Life had a very well organised routine at the Mote, here everything was planned, although it didn't feel as though it was, as everything ran like clockwork. Shortly after my induction into the group it was time for tea so downstairs we all went to one of the two dining rooms. I should explain we always went to the same table at every meal. Miss E would sit at the head and the rest of us would take a place at her table, the whole school being assembled we would stand behind our chairs until Miss Leila had taken her place at the top table when she sat down everybody else took their seats and the meal would commence.

Now what surprised me was all at once a great hum of conversation broke out. I fully expected that there would be a call for less noise, if not silence during meals but this was not so, intelligent discussion during meals was encouraged, I thought this was very civilised. However, after a period of chatting and eating, a little bell would ring from the top table, this was the signal to shut up and eat up, followed by a second ring on the bell and the announcement that 'Tables may clear'. At that, two of the people on the table would get up, go and collect a knife box and a tray from the table in the corner by the lift that went down to the kitchen and pantry, and in a trice the tables were cleared ready to go down the lift for washing up, brilliant system.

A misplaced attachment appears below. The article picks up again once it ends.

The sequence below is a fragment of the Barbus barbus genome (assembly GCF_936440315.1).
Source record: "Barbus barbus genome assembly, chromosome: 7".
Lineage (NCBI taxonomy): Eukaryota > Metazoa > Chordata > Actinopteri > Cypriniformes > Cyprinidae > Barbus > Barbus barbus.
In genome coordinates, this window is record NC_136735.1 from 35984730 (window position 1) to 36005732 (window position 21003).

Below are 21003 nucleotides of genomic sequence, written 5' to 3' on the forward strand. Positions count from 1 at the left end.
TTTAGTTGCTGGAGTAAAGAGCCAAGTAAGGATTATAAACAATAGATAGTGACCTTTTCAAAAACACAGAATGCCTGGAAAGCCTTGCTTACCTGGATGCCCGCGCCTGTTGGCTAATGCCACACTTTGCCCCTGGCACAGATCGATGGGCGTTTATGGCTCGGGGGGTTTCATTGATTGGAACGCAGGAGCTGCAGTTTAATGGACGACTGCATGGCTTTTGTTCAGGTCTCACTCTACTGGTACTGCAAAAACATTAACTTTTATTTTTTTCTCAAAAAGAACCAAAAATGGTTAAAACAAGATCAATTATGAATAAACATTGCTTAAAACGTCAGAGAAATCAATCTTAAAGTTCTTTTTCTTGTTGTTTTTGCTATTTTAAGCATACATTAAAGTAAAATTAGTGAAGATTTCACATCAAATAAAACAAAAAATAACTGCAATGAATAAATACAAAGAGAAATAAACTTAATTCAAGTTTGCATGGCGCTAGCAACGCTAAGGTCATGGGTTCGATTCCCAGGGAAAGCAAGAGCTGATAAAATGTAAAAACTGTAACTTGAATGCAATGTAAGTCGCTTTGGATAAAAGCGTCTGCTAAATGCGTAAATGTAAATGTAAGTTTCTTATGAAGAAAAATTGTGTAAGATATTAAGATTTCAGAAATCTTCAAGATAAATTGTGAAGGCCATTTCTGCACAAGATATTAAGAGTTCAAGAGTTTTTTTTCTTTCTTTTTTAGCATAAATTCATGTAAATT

The lift I have just mentioned connected to the kitchen, a huge, or so it seemed to me at the time, room which was part of the basement system that ran all under the house with a myriad or so it seemed of interesting places to investigate. There was a stoke hole with a great boiler when you looked through a little cover that was pivoted in the door you could see the flames roaring away busy at keeping the hot water and the radiators functioning. There was another room that was stacked with logs and kindling, this area was the domain of an elderly chap who seemed to do all the odd jobs, from bringing up logs for the fires to tending the boiler, and when we bounced on our beds and broke the springs he would come round with a little toolbox and a supply of wire and effect the necessary repairs.

Mr Chambers, for that was his name, lived in the rooms above the stable block (I said it was an imposing place), there were no horses now but there must have been in the days of Lord Bearsted who had the house built in the first place. On the roof of the stable block was a clock tower, the clock had golden hands and a black face. I can't remember hearing it chime. Now days the stables under the living apartments had been turned into school rooms for the younger children, this class was called 'The Hut', the other side was for the older pupils called the Junior Study.

Through the arch in the stable building to the right there was the school's farm. We had our own herd of cows for milking and as I showed an interest I found I was given a job there.